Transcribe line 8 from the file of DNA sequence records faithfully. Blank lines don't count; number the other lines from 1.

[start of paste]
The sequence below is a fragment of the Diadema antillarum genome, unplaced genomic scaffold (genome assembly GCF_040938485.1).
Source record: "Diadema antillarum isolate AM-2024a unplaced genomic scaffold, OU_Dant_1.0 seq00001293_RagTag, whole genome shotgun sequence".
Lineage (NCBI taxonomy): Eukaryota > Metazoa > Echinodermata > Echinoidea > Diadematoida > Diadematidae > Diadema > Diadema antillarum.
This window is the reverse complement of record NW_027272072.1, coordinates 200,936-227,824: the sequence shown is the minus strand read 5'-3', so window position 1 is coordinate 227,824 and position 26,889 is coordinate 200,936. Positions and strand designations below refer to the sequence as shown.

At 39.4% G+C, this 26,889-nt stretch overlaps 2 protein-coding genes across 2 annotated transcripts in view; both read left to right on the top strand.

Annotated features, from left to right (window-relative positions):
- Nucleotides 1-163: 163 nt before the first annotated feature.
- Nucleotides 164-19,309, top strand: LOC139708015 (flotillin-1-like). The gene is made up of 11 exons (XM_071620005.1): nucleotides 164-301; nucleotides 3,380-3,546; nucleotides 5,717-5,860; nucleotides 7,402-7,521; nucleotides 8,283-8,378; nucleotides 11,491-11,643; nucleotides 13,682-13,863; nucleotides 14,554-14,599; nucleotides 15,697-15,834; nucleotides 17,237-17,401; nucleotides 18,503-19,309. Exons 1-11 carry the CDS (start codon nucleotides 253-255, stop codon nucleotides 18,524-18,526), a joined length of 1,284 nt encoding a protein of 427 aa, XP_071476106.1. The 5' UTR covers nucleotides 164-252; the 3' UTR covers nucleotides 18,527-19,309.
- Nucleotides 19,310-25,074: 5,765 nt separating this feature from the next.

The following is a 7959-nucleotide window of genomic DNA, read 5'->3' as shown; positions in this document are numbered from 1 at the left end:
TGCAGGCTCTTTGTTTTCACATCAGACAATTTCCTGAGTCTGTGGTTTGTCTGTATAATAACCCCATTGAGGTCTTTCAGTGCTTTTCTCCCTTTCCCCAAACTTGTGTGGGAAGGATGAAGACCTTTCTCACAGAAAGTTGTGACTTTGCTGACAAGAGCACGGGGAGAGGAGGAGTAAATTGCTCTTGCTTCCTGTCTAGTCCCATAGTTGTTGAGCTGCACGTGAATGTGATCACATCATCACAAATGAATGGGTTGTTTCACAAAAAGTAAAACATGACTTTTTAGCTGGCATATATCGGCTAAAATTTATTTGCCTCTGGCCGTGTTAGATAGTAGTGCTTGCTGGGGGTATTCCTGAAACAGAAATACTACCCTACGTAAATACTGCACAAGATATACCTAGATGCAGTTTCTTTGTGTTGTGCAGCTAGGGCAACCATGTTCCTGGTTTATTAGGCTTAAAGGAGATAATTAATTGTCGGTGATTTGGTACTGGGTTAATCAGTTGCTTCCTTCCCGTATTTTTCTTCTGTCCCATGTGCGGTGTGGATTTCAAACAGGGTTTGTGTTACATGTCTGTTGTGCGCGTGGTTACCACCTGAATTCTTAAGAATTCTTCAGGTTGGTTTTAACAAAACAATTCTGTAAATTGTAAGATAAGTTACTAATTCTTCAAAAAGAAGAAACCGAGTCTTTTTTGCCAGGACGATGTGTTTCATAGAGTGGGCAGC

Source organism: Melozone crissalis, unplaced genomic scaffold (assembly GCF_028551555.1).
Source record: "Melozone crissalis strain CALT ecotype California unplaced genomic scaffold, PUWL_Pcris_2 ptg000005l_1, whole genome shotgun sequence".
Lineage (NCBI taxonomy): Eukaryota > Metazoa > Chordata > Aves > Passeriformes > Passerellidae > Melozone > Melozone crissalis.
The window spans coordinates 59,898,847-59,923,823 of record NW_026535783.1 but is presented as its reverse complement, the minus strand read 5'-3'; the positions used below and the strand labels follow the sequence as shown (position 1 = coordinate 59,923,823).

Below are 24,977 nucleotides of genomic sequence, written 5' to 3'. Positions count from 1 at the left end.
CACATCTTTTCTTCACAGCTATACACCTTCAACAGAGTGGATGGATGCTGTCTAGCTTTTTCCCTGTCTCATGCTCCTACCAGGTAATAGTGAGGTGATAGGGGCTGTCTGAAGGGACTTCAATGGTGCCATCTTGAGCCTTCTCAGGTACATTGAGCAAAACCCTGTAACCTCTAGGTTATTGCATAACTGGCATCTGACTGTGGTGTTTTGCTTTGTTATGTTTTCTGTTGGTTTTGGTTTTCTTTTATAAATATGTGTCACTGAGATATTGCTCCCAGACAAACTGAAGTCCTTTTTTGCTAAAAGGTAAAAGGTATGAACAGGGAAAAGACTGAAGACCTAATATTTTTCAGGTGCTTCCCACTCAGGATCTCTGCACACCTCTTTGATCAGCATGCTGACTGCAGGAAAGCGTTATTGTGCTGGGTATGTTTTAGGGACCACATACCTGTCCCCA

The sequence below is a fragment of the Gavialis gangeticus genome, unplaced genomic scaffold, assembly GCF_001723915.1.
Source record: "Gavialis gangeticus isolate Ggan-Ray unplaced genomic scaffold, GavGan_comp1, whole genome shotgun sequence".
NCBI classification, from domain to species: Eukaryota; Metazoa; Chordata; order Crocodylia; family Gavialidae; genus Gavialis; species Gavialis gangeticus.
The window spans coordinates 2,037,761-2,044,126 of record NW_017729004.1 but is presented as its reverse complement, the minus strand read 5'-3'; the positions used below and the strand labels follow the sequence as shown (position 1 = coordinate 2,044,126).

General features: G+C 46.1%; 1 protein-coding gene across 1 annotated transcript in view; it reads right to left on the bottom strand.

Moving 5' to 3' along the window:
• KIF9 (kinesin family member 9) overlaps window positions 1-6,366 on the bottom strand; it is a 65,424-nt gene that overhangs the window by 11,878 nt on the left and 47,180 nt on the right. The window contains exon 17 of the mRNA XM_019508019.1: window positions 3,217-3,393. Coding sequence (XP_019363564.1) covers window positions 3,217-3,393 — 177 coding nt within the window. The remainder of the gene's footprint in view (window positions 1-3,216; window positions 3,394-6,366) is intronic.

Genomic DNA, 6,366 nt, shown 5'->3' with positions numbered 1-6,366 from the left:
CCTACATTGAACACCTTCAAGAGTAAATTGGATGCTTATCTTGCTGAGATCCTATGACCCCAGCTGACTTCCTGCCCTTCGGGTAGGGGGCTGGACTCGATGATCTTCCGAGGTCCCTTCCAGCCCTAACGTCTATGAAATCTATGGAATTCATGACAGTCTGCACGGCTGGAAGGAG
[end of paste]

- Nucleotides 164-19,309, top strand: LOC139708015 (flotillin-1-like). The gene is made up of 11 exons (XM_071620005.1): nucleotides 164-301; nucleotides 3,380-3,546; nucleotides 5,717-5,860; nucleotides 7,402-7,521; nucleotides 8,283-8,378; nucleotides 11,491-11,643; nucleotides 13,682-13,863; nucleotides 14,554-14,599; nucleotides 15,697-15,834; nucleotides 17,237-17,401; nucleotides 18,503-19,309. Exons 1-11 carry the CDS (start codon nucleotides 253-255, stop codon nucleotides 18,524-18,526), a joined length of 1,284 nt encoding a protein of 427 aa, XP_071476106.1. The 5' UTR covers nucleotides 164-252; the 3' UTR covers nucleotides 18,527-19,309.